Inevitably, given the deep roots of the Israeli-Syrian conflict and the greater Israeli-Arab conflict in the Middle East, there is still much public skepticism surrounding the operation. One Lebanese news site accused Israel of “exploiting this matter in the media, in order to promote the image of humanity about them.”
But, in general, the Western media has embraced the Israeli initiative as pure.
It’s one of the few positive Israeli news events that the Israeli Foreign Ministry has not helped promote at all — perhaps making it that much more attractive to reporters.
“Do we really have to be concerned about our image when we’re giving therapy to children who would be left to die?” Paperin asked. “From this hospital’s standpoint, you can’t make Israel the villain when that’s all we’re doing.”
Merin, commander of the IDF field hospital, told Yediot Aharonot: “I realize that we’re not changing the Middle East here,” he said, “but maybe we can make a small difference in how we are perceived, and that’s certainly worth something.”
However, the Israeli government has been reluctant to pay the price of the good press and goodwill. Hospital officials told the Jewish Journal that the Ministry of Health and the Ministry of Defense are still arguing over who will back the Syrians’ hospital bills, which have so far amounted to a combined $5.5 million, according to hospital estimates.
When asked about the dispute, Defense Ministry spokeswoman Myriam Nahon said only: “No comment.” And the spokesperson’s office for the Health Ministry responded: “The issue will be discussed soon with the director general of the prime minister’s office.”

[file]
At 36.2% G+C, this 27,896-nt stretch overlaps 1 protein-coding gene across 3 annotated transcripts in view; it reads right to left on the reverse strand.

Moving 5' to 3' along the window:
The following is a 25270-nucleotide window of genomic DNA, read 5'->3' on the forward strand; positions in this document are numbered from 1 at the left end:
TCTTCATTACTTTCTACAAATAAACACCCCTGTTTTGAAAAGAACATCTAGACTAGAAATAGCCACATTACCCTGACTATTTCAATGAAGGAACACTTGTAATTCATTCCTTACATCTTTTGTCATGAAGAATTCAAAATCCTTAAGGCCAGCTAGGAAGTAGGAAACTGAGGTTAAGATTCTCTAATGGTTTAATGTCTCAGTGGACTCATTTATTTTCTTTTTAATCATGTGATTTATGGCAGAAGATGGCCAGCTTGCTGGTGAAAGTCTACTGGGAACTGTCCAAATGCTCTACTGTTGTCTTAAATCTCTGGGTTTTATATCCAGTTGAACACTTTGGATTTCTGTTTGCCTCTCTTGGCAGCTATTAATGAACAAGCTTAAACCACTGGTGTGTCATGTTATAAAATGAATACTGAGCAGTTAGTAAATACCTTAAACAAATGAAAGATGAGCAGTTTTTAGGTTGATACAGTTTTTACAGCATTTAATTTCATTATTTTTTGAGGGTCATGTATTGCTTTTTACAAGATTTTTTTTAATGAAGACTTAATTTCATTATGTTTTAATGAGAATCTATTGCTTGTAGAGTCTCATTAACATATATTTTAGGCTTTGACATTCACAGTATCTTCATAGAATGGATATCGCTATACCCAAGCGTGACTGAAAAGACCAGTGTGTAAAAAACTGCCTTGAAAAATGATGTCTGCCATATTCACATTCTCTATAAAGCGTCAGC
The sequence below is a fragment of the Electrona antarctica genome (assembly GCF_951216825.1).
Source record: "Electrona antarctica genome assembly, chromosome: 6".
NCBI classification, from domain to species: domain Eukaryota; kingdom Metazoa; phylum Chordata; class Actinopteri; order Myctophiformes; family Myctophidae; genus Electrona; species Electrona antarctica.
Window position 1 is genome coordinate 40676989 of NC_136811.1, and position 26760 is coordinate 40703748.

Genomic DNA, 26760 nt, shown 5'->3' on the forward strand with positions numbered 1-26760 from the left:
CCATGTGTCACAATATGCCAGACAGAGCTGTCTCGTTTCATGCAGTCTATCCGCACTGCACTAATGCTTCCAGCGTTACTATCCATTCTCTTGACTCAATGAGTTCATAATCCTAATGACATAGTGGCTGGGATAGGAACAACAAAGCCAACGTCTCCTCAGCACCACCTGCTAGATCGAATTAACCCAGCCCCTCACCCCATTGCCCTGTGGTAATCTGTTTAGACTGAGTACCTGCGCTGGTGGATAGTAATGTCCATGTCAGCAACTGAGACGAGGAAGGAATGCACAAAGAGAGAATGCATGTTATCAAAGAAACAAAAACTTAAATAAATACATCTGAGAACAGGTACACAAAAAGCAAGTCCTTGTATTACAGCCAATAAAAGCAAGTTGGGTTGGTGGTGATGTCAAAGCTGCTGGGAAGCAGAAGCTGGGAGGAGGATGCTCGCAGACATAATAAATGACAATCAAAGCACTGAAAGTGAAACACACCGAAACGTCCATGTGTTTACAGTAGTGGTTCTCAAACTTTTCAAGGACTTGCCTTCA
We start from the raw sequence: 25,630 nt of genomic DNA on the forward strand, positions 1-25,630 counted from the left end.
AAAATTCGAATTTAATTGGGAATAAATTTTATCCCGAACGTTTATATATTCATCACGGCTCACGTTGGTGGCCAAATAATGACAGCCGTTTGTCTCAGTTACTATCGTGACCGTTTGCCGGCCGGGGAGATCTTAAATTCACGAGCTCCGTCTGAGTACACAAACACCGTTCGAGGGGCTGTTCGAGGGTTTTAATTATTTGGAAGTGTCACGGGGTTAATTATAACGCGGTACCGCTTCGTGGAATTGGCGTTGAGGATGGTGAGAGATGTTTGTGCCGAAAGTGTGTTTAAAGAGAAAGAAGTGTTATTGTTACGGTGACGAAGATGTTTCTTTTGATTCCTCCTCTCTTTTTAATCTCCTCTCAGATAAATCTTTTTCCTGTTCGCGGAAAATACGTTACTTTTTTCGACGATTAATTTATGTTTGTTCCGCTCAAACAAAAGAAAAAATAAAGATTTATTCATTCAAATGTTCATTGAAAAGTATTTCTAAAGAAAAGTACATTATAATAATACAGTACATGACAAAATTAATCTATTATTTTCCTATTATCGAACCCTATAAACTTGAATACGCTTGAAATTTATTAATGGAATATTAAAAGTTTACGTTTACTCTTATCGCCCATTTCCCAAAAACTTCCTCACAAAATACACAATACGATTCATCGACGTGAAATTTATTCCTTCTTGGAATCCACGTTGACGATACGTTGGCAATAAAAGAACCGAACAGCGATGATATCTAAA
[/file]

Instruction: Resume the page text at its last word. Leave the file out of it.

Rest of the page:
(Those are just the costs that Israeli hospitals can temporarily absorb. Extra hardware for wounded Syrians, such as prosthetic limbs and wheelchairs, which must be paid for upfront, are purchased through private funds hosted by each hospital. Donations can be made to Ziv Medical Center and the Western Galilee Medical Center at ziv.org.il and wgh.org.il, respectively. )
Israeli news station Channel 2 witnessed similar hesitation from the Israeli government last year while accompanying a private Israeli aid mission to Syrian refugee camps along the Syria-Jordan border. Aid workers brought a letter from medical-tourism officials, offering a pro-bono eye surgery for a Syrian man that would help him see again. But soon after, Channel 2 reported, the Israeli Ministry of Interior rescinded the offer.
“That’s Israel: One hand extended, the other blocks the way,” said a Channel 2 reporter, who tagged along on the mission.
Later in the broadcast, one Israeli aid worker explained: “When we come to help [Syrian refugees], I look at them and think, ‘If there was war between us now, I’d aim my rifle at him, ready to fire.’ He’d kill me or I’d kill him. For now, I extend my hand to help him. As time goes on, will we shake hands or will we keep fighting? You don’t know what will happen. Do I make him healthy now so later he can take up his weapon against me?”
For Embon, director of Ziv Medical Center, in a humanitarian crisis like the one unfolding in Syria, those questions become irrelevant.
“I am aware that not all the patients we treat are loving us and changing their minds [about Israel],” the hospital director said.
“This is not a thing we do because we want to change them. We do this because we know that we have to do it — this is our job.”